I joined hundreds of fellow Edmontonians today for an afternoon rally for public healthcare at the Alberta Legislative Assembly building. Speakers included MLA Raj Sherman and his lawyer, Brian Beresh, who announced that he was starting an investigation into the whisper campaign to discredit Dr. Sherman.
I sure picked an interesting time to leave the province for a few days. After a short absence, it has been exhausting catching up on all the political games and intrigue that happened over the weekend and earlier this week.
Leaked Private Health Care Agenda
The Liberals released an internal government document (pdf) showing a drive towards increased privatization of health care in Alberta through private insurance. The document was presented to the Minister’s Advisory Committee on Health and also reported that the months-long province-wide consultation spearheaded by Edmonton-Rutherford PC MLA Fred Horne encountered a “high level of skepticism.” This skepticism was widely reported in the media and was not reflected in the committee’s final report released in September 2010.
I was surprised to read Liberal leader David Swann‘s quote that this was the first time he had seen any evidence that the government was even considering a more private approach to health care, especially since he spoke at a rally in front of the now bankrupt private-for-profit Health Resource Centre only a few months ago (HRC sits across the street from his constituency office in Calgary-Mountain View).I am willing to believe that Dr. Swann may have been misquoted, but if not he should have a chat with his caucus colleague Kevin Taft, who co-authored the book “Clear Answers: The Economics and Politics of For-Profit Medicine” in 2000.
Earlier this year, former Premier Ralph Klein admitted that he had tried and failed to privatize Alberta’s health care system:
“I tried it twice — the Third Way and the Mazankowski report — and I failed.”
– Former Premier Ralph Klein (Source: “Klein urges two-tired health system,” Edmonton Journal, January 26, 2010)
Emergency Room wait-times amendment fails
Now Independent Edmonton-Meadowlark MLA Dr. Raj Sherman‘s amendment to enshrine emergency room wait times in Bill 17: The Alberta Health Act has failed. After a long debate that started last Wednesday, continued overnight until Thursday, and resumed this week Dr. Sherman, members of the three opposition parties, Independent MLA Dave Taylor, and St. Albert PC MLA Ken Allred voted in favor of the amendment (it failed). I understand the intention of Dr. Sherman’s motion and his good intentions in general, but I have to agree with the Tories that enshrining wait-times may create more problems than solutions (or more lawsuits).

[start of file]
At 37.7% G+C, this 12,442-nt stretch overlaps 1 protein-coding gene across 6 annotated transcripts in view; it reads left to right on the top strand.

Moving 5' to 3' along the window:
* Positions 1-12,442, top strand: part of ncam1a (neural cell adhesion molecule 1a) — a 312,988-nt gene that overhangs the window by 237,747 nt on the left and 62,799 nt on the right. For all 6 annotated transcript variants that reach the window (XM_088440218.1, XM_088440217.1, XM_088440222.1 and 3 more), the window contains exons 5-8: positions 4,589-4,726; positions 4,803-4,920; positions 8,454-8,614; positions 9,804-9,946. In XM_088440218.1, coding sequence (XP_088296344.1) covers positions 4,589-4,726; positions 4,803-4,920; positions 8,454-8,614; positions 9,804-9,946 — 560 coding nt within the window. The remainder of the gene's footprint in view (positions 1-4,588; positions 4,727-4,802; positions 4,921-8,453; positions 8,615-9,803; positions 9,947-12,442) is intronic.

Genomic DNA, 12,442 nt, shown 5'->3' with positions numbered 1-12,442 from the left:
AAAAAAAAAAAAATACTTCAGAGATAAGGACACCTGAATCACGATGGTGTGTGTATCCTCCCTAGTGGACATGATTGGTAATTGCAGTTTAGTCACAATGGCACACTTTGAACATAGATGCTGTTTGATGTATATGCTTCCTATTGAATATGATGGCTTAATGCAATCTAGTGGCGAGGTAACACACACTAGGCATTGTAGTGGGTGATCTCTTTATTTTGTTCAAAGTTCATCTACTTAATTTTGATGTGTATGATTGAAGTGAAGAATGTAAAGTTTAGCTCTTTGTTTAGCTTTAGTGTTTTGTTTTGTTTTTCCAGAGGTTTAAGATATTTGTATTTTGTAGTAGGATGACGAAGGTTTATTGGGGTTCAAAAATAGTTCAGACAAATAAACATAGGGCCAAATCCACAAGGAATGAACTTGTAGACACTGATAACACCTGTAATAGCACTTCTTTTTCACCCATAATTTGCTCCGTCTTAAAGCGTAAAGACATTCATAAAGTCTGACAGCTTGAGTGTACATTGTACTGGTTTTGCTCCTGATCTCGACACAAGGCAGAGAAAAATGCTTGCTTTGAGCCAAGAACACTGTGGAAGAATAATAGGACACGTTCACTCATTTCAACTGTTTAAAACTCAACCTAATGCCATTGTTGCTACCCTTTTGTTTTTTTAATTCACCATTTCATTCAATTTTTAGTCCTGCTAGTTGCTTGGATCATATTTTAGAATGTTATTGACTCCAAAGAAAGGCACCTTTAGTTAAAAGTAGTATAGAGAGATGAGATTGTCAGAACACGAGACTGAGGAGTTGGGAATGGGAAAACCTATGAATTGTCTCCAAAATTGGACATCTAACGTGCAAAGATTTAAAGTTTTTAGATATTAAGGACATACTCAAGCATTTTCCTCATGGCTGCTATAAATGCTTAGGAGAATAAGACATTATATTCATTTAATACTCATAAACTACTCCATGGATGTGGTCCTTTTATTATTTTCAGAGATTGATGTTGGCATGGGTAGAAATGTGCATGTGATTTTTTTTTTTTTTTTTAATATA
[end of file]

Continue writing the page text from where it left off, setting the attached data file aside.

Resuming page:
After the amendment failed, the Alberta Health Act quickly passed third reading by the PC MLA majority in the Assembly. This new law concentrates a concerning amount of authority over our health care system into the hands of the Minister of Health & Wellness, instead of the elected Assembly.
The plan sets out some goals for emergency room targets and continuing care spaces, but does not address some of the key capacity issues that are creating the problems in the health care system. With this government’s habit of constantly tinkering and re-announcing projects and plans, Albertans should not be blamed for being skeptical about politically convenient re-announcements and health care policy created on the fly.
Was Fred Horne just being “Fred friendly”?
Rumours began to emerge late last week questioning Dr. Sherman’s mental health. The whispering began after MLA Mr. Horne placed a phone call to the head of the Alberta Medical Association, Dr. Patrick White, concerning the state of Dr. Sherman’s mental health. A self-described friend of Dr. Sherman’s, Mr. Horne held a media conference last Friday clarifying that he did make the call, but it was not to discredit the Doctor.
It might just be me, but am pretty sure that calling up the head of your friend’s professional association to question the state of his mental health and then talking to the media about it does not make you a good friend (especially when this friend is an MLA and medical doctor who has just been suspended from your party’s caucus for being highly critical of their health care policies).
Like the belle at the ball, newly Independent MLA Raj Sherman is being courted by the Wildrose Alliance and the Liberal Party as MLAs continue an all-night debate on Emergency Room wait times (see the below messages sent out by the two parties on Twitter this morning).